Scientists have said planting billions of trees across the planet is one of the biggest and cheapest ways of taking carbon dioxide out of the atmosphere and tackling climate breakdown. 

As parents of young children the idea of planting trees captured our imagination - here’s something we could do with our families that would be a positive contribution to the big climate fightback. 

But we soon discovered that planting trees wasn’t enough. We wanted to ensure our youngest generations developed the skills and resilience needed for an uncertain future. And to do this we have to create more opportunities for our children to develop a positive relationship with nature. To play, grow, thrive and Go Wild within nature.  

What we do

1. Tree planting events for families

We aim to give all families the opportunity to access free tree planting events across the city. We work with specialists to ensure that we plant the right trees in the right spaces.

We create woodlands, hedgerows, community orchards, forest gardens and when suitable plant larger more mature trees to give our new woodlands instant impact. We partner with Sheffield City Council’s community forestry team and host events suitable for pre-school and primary school aged children. The more funds we raise the more trees we can plant. 

Find out more details about event times and dates on our Facebook page (you may need to book via Eventbrite).

2. Creating wilder play spaces in our city parks

We are working with Sheffield City Council and various 'Friends of...' parks groups to create wilder and natural play areas for children.

Playing in woodland, climbing trees, building dens, rolling down hills, hiding in grass and other forms of imaginative wild and unstructured play are essential for building a child’s resilience, creativity, problem solving skills and ingenuity.

Because we know that a lack of time spent outside has a direct link to childhood physical and mental health diseases, our aim is to create more doorstep accessible opportunities for kids to develop a relationship with nature and experience all the benefits it has to offer. And of course these areas become a much needed home to our struggling wildlife too. 

3. Transforming school playgrounds into inspiring green spaces

We are currently working with three schools in Sheffield. We are transforming grass playing fields and concrete playgrounds into inspiring outdoor classrooms. This includes changing mowing regimes and planting trees, hedgerows, green walls and wildflower areas - whatever best suits the space.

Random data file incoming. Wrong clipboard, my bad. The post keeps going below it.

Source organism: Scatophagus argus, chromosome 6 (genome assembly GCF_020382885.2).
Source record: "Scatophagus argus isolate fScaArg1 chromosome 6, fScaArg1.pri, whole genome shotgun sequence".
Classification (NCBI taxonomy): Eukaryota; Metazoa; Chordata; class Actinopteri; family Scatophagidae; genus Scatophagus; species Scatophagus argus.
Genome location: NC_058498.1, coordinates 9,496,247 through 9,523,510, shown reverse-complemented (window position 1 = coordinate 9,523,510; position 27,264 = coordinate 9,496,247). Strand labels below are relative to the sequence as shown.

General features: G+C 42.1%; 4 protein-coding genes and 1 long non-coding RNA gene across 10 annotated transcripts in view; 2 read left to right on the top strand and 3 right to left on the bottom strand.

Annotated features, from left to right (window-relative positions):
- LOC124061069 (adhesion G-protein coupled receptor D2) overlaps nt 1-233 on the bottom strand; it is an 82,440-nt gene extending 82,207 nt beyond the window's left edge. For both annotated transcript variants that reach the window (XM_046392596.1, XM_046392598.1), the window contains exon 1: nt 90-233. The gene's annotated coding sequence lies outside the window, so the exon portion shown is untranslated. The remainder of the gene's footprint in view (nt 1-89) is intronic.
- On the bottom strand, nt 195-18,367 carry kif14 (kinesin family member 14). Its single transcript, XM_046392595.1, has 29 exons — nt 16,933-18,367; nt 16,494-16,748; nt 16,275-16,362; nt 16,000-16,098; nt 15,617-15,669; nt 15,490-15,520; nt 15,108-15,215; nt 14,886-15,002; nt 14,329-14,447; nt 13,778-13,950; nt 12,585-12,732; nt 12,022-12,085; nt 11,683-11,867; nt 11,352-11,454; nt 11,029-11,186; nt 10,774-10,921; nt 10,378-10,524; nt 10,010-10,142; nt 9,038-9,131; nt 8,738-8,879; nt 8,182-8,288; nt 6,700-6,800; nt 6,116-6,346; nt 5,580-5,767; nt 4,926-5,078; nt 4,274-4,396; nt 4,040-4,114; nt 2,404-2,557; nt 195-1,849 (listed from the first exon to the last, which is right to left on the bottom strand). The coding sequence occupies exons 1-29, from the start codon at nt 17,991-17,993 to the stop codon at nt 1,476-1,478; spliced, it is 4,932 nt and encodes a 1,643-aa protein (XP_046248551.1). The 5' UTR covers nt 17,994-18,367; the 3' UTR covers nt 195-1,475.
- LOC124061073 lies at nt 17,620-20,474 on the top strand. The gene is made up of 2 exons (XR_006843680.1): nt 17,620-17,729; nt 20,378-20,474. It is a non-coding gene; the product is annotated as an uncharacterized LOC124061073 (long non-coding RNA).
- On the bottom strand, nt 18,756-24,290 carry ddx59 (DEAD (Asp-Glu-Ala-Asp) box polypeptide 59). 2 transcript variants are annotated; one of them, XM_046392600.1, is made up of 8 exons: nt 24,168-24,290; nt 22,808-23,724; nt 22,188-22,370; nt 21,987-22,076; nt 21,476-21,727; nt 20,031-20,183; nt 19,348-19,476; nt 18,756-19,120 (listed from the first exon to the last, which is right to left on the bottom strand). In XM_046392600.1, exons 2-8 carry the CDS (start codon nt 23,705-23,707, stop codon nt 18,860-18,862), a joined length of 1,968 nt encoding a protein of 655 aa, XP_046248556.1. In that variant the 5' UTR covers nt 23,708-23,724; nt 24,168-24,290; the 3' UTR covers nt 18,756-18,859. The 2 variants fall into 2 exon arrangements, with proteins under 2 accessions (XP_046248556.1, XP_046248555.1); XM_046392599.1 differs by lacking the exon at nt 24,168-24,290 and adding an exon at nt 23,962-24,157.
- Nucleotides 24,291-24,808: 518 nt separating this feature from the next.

Schools do not have additional funding for this kind of project. We need to raise funds for the delivery and maintenance of the planting projects. 

Why is our work important?

To a child a woodland and a wild space is an adventure playground, a school room, a place to build dens, inspire imaginative play and home to never before seen birds, insects and wildlife. 

But woodland and wild spaces have invisible benefits too, research has shown spending time outdoors around nature can improve physical and mental health and wellbeing. 

Trees, leaves and dirt are tangible ways for children to connect with nature from a very young age. Currently the UK has only 13% tree coverage in the form of woodland, compared to an average 35% in other European countries. Doorstep-accessible wild spaces suitable for naturalistic play have disappeared or become inaccessible. Every child in the UK should have access to local wild spaces and at the moment they don’t - we want to help change that. 

It’s not just the physical and mental health benefits that we are after. In the words of David Attenborough, “No one will protect what they don’t care about and no one will care about what they have never experienced.” We need our children to fall in love with nature - and all the physical and emotional benefits it has to offer - to ensure that the next generation continues to care for all that we are fighting to save. The critical age of influence is thought to be before 12 years. Contact with nature in all its forms but particular wild nature before this point will strongly influence a positive behaviour towards the environment in the future. 

How it works